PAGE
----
Looking for love this Valentine’s Day? A new online dating service called SparkStarter launched this week, promising to help singles find romance — with a little help from their friends.
Okay, so if I had a dollar for every time a new app promised to revolutionize a particular industry, I’d probably be a rich man. But after spending some time with SparkStarter, I’m convinced the app might actually be on to something.
Instead of traditional online dating on services like Tinder, OKCupid, and eHarmony, which rely on singles viewing profiles of other singles and making their own judgement on who might be a good romantic partner, SparkStarter uses the ancient art of matchmaking to set people up.
SparkStarter encourages both single and non-single people to use its dating service, though for very different reasons. Everyone who signs up for SparkStarter must sign in using Facebook, and once you sign up the app pulls relevant information on your friends and friends of friends to generate possible matches.
If you’re a single person, you go through the same motions as apps like Tinder, looking at profiles of people the app thinks might be a good fit, and tapping yes or no to indicate whether you are or aren’t interested in that person.
If you aren’t single however, the service gets much more interesting. Attached people get to play Cupid on SparkStarter, selecting the single friends they want to set up, and connecting them with the friends they’re connected to on Facebook that might be a good match.
For example, say your friend Edgar has been single for way too long, and you think it’s high time Edgar went on a date. When you tap on the matchmaker function within the SparkStarter app, you can search for Edgar in the search bar, tap on his profile to see who the app thinks he’s compatible with, and you can either vote down or vote up that pairing by tapping on the appropriate button under the match profile. Maybe you think Edgar would be an awful partner for your co-worker Jenny (vote down), but is a perfect match for your high-school friend Kim (vote up).
Once you vote up a match, the connection will show up in each person’s queue to judge for themselves. If they both are interested, they can connect and the match will show up in their “My Matches” list where they can strike up a text-based conversation similar to Tinder. For them to actually connect, they’ll need to download the SparkStarter app for themselves, and a menu gives you the option to invite them to the service if they aren’t already SparkStarter member.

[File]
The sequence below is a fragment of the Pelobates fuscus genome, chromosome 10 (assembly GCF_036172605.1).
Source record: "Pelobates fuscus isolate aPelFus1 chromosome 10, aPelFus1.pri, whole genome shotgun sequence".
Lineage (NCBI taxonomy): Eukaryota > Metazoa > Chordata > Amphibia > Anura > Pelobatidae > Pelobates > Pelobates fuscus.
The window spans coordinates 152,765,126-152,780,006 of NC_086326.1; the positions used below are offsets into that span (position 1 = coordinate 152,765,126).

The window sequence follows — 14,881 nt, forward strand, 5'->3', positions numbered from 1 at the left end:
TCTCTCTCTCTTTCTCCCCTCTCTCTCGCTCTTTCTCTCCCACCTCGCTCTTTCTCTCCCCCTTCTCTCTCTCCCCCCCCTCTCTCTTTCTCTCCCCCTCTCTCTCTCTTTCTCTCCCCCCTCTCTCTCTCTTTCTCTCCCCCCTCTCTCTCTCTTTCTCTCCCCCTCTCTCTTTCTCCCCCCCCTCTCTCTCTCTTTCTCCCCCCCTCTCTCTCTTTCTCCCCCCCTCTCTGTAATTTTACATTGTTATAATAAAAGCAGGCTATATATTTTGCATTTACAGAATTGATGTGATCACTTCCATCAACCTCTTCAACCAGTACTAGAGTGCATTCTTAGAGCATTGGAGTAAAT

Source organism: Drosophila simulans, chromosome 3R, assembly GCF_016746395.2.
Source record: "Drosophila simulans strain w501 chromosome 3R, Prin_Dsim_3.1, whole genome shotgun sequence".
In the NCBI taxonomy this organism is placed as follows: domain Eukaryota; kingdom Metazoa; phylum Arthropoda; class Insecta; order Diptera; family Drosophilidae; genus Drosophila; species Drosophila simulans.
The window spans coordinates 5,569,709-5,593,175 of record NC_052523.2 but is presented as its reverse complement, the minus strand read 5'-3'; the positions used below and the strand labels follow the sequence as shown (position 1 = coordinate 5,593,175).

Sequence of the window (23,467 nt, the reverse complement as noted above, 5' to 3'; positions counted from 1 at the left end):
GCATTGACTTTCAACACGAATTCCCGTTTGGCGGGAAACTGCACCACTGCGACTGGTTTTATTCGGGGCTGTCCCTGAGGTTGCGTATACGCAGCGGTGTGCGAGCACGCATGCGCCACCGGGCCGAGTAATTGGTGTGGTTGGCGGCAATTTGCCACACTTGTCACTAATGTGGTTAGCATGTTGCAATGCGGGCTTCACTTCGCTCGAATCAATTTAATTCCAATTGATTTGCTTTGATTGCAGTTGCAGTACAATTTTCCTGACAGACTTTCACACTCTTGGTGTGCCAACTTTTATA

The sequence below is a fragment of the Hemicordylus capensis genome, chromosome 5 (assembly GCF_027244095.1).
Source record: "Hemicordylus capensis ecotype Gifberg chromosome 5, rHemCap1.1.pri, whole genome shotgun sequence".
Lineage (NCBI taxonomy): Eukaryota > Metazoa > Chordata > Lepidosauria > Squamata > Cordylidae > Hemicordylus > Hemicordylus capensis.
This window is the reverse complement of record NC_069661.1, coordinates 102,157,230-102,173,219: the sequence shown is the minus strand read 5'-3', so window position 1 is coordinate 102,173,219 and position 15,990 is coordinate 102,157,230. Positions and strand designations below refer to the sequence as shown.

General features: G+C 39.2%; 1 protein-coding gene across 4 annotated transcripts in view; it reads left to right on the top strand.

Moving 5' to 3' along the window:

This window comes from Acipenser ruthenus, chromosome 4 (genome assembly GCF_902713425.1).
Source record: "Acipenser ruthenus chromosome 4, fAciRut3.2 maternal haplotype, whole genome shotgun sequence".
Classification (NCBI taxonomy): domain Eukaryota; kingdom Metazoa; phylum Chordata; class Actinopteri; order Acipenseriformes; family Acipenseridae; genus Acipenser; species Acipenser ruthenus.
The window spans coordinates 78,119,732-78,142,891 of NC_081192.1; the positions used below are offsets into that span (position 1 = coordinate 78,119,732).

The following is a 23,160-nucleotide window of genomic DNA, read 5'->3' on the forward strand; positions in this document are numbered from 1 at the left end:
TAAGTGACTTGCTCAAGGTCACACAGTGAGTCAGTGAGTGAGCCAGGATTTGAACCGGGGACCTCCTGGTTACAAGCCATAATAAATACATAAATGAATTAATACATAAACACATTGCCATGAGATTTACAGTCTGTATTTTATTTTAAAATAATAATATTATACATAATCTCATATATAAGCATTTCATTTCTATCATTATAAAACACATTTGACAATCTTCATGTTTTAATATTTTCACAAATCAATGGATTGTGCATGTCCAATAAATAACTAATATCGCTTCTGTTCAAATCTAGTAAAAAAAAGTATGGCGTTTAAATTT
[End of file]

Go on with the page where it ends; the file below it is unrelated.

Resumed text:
One of the ways SparkStarter sets itself apart from the competition is with its compatibility score, which is calculated using an algorithm that looks at things like how many mutual friends people have, their age, and what their interests are, which is derived from both the things you put in your Facebook profile’s “About” section, as well as those things that you’ve “liked” on Facebook. The compatibility score is a dynamic score, so the more people that vote up a connection, the higher the compatibility score will be, and vice versa.
Unlike services like Tinder, SparkStarter connects people regardless of location, so users can find love outside of their designated geographic area. That last bit is both a blessing and a curse, however, as connecting people in different cities or states (or countries, if they ever get there) is mostly meaningless unless one person is willing to relocate. The idea of relocating for a romantic relationship is a long shot at best, especially with people very early on in the dating process.
SparkStarter’s CEO Tony Kramer got the idea for SparkStarter in 2009, when he and a friend were at a bar talking about dating. Kramer was single at the time, and had a tough time finding the right girl to date. His friend mentioned that he had “tons of Facebook friends,” and suggested that there had to be at least one he was interested in. The friend was right, and three years later, Kramer married the woman he was matched with.
Shortly after his wedding, Kramer was at a friend’s wedding talking with other guests about how they got connected with their partners. Almost all the couples he spoke to indicated they’d been matched up by a friend, Kramer knew that it was wroth exploring building an service to make it easier for matchmaking to happen digitally. And SparkStarter was born.
SparkStarter is a Minneapolis-based company that has raised a total of $450,000 to date from the founder and unnamed investors in Minneapolis and San Francisco. The SparkStarter app launched on Tuesday, and is free on iOS and Android devices.